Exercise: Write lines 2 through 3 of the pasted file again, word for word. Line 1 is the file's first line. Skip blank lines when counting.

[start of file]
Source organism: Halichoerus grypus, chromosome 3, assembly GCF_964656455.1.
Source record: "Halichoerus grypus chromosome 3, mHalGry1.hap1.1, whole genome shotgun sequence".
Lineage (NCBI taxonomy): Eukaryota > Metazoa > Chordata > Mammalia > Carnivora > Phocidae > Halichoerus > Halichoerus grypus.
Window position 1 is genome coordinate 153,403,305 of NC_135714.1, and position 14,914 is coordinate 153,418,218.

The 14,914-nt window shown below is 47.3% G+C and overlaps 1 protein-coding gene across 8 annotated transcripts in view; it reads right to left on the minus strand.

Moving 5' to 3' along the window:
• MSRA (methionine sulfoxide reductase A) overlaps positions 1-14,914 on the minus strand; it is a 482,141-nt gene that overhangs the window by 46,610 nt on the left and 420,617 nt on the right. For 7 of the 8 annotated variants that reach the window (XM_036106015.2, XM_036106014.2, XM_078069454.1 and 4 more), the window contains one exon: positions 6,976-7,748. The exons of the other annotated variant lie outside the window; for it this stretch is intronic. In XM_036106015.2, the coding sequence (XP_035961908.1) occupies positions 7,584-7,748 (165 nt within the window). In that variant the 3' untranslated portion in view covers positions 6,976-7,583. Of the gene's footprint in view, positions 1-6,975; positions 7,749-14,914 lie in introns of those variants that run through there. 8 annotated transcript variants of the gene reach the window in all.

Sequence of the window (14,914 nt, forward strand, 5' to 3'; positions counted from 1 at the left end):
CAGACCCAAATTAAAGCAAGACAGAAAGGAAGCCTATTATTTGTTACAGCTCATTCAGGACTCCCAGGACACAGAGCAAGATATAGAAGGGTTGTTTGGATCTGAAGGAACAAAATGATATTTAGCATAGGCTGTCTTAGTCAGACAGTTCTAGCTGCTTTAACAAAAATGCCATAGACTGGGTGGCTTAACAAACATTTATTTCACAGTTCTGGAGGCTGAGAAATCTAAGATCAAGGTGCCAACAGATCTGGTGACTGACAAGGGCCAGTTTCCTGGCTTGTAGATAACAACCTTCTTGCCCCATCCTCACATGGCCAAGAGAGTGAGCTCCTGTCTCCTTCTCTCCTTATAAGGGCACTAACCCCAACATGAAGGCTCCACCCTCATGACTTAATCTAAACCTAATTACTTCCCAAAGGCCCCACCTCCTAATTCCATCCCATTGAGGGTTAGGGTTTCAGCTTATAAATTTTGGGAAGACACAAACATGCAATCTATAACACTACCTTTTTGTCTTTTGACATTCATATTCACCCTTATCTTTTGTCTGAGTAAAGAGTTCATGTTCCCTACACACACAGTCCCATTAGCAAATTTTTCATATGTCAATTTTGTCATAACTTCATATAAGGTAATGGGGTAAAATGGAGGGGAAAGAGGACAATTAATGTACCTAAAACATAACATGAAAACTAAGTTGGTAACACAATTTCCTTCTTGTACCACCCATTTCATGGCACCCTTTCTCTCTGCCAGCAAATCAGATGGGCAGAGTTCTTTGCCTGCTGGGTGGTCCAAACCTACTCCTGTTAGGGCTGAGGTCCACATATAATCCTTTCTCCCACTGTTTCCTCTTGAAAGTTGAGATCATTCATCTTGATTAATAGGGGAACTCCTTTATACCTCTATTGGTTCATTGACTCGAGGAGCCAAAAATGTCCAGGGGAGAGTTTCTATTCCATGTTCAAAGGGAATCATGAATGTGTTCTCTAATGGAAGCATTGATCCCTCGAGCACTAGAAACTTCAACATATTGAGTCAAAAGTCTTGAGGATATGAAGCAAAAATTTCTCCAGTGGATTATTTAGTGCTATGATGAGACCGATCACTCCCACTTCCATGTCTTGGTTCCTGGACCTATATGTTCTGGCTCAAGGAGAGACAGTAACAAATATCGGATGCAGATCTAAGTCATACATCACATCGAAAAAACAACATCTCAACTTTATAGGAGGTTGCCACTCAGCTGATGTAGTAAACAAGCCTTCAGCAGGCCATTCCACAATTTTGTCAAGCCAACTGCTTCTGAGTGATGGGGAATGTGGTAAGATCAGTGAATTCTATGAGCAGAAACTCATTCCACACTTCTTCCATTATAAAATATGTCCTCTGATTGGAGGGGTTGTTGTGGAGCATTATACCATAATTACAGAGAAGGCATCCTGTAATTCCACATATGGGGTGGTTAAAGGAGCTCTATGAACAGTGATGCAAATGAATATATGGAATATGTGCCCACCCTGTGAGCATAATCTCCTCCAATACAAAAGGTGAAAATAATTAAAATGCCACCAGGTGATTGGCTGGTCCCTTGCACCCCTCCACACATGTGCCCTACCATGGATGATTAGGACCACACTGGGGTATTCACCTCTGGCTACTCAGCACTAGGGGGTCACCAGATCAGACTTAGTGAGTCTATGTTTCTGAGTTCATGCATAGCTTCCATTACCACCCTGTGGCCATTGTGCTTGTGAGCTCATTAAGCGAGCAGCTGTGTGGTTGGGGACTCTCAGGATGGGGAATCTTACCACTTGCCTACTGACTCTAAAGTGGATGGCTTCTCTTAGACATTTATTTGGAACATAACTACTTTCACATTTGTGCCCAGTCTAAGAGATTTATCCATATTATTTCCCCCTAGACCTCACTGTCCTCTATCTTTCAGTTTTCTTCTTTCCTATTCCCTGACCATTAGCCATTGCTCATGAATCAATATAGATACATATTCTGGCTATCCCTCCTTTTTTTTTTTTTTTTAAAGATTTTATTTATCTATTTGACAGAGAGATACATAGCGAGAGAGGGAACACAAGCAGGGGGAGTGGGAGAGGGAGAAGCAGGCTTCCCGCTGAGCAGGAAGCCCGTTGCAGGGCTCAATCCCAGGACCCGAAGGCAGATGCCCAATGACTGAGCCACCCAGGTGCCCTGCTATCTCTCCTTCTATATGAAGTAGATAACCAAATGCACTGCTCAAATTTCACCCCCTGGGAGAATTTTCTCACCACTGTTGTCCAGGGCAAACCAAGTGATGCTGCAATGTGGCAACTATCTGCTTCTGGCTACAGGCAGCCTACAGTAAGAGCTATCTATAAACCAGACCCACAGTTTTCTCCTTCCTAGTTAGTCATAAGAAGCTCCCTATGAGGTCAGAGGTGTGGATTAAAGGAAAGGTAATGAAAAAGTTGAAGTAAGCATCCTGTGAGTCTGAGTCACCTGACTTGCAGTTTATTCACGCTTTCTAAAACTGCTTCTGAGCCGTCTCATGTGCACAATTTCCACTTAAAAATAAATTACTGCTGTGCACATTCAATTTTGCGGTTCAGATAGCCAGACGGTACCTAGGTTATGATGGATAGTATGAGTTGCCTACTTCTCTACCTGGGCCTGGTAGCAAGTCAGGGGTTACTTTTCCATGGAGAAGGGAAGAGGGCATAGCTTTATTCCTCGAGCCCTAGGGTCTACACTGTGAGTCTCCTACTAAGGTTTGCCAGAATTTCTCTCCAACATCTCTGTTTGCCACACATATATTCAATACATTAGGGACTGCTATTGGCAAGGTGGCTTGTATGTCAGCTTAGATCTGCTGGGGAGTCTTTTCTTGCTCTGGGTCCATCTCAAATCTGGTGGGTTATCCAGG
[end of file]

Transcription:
Source record: "Halichoerus grypus chromosome 3, mHalGry1.hap1.1, whole genome shotgun sequence".
Lineage (NCBI taxonomy): Eukaryota > Metazoa > Chordata > Mammalia > Carnivora > Phocidae > Halichoerus > Halichoerus grypus.